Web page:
Economics need help | Economics homework help

Managerial Economics

 

Questions(•Chapter 1: Problems 2, 3, and 6)

1. What is the maximum amount it would be worth to shareholders to elicit high

CEO effort all of the time rather than low CEO effort all of the time?

2.If you decide to pay 1 percent of this amount (in Question 1) as a cash bonus,

what performance level (what share price or shareholder value) in the table

should trigger the bonus? Suppose you decide to elicit high CEO effort when,

and if, medium luck occurs by paying a bonus should the company’s value rise

to $800,000,000. What criticism can you see of this incentive contract plan?

 

3. Suppose you decide to elicit high CEO effort when, and if, good luck occurs by

paying a bonus only for an increase in the company’s value to $1,000,000,000.

What criticism can you see of this incentive contract plan?

6. Design a stock option-based incentive plan to elicit high effort. Show that 1 million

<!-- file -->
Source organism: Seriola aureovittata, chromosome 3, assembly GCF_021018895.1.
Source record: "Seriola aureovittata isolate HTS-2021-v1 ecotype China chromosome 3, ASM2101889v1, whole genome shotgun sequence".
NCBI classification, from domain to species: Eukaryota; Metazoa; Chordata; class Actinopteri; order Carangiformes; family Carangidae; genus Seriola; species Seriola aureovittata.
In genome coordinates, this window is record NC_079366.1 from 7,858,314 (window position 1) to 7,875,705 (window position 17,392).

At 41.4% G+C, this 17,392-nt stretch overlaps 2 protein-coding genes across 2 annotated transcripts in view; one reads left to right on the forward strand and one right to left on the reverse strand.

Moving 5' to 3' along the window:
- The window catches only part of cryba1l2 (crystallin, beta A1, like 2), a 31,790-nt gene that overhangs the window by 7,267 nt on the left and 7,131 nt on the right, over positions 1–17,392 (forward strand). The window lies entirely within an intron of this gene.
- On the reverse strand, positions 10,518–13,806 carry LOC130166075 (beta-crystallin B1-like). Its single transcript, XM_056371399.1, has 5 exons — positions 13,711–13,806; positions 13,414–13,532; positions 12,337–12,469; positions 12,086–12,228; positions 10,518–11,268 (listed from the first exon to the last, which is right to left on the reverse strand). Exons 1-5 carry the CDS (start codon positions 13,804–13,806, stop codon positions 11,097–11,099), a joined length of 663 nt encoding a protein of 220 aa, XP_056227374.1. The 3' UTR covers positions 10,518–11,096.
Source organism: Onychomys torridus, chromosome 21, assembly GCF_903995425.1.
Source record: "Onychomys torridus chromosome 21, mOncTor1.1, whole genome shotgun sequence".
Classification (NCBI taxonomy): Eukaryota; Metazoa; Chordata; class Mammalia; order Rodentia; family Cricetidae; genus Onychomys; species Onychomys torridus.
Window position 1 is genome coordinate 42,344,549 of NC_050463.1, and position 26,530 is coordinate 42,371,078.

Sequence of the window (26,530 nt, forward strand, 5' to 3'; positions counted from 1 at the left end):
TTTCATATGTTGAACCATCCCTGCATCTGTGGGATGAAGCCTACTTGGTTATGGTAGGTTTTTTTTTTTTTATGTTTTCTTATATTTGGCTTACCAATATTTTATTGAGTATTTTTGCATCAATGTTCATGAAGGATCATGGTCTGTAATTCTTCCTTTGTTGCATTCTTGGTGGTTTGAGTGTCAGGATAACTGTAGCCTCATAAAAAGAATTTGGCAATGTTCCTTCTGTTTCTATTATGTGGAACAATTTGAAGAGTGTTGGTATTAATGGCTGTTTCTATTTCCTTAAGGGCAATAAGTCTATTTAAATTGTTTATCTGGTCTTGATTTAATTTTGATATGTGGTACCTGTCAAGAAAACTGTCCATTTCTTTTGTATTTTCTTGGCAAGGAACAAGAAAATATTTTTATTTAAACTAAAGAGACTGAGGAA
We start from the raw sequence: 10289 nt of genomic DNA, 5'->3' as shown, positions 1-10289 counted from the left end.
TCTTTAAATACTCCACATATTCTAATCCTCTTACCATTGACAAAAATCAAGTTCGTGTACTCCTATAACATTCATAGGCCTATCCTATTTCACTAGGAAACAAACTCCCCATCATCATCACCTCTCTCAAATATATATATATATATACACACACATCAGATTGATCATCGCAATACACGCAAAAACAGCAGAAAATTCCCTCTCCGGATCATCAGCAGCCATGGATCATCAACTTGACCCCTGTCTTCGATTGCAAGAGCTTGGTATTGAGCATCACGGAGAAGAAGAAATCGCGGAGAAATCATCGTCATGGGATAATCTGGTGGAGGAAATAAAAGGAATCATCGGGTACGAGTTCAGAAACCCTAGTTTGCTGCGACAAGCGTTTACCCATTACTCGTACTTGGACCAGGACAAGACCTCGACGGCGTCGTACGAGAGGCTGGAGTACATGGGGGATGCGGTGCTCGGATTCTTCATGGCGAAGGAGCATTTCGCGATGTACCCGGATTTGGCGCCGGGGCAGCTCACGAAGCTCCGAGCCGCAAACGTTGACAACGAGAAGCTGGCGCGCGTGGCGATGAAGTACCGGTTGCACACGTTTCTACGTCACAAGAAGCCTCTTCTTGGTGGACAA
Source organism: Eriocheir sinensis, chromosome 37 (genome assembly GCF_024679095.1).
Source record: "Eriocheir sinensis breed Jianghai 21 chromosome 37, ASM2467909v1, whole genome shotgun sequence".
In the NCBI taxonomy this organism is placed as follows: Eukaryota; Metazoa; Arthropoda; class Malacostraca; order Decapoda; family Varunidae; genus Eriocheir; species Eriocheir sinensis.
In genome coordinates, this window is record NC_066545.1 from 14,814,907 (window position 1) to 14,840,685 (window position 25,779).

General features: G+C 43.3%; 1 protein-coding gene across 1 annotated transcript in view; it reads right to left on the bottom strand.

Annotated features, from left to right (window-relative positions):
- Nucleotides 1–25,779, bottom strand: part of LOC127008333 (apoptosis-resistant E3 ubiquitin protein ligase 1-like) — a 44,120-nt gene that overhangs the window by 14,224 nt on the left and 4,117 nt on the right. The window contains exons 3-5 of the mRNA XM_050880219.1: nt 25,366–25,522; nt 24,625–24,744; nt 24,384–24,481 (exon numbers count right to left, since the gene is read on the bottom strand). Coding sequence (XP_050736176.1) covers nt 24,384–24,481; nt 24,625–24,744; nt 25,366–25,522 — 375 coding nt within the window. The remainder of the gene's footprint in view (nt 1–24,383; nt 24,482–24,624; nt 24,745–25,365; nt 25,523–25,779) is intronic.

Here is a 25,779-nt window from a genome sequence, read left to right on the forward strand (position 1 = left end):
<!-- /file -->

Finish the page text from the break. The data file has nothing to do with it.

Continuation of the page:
stock options at a $70 exercise price improves shareholder value relative to

the best of the cash bonus plans in Questions 2, 3, or 4.

4. Suppose you decide to elicit high CEO effort when, and if, bad luck occurs by

paying the bonus when the company’s value falls to $500,000. What criticism

can you see of this incentive contract plan?

 

 

 

Questions (•Chapter 2: Problems 1, 5, and 6)

1. Make a list of some of the issues that will need to be resolved if American Airlines

decides to routinely charge different prices to customers in the same class of

service.

2. Would you expect these revenue management techniques of charging differential

prices based on the target customers’ willingness to pay for change order responsiveness,

delivery reliability, schedule frequency, and so forth to be more effective

in the trucking industry, the outpatient health care industry, or the hotel industry?

Why or why not?

3. Sometimes when reservation requests by deep discount travelers are refused, demanders

take their business elsewhere; they “balk.” At other times, such demanders

negotiate and can be “sold up” to higher fare service like United’s Economy

Plus. If United experiences fewer customers balking when reservation requests for

the cheapest seats are refused, should they allocate preexisting capacity to protect

fewer seats (or more) for late-arriving full-fare passengers?

 

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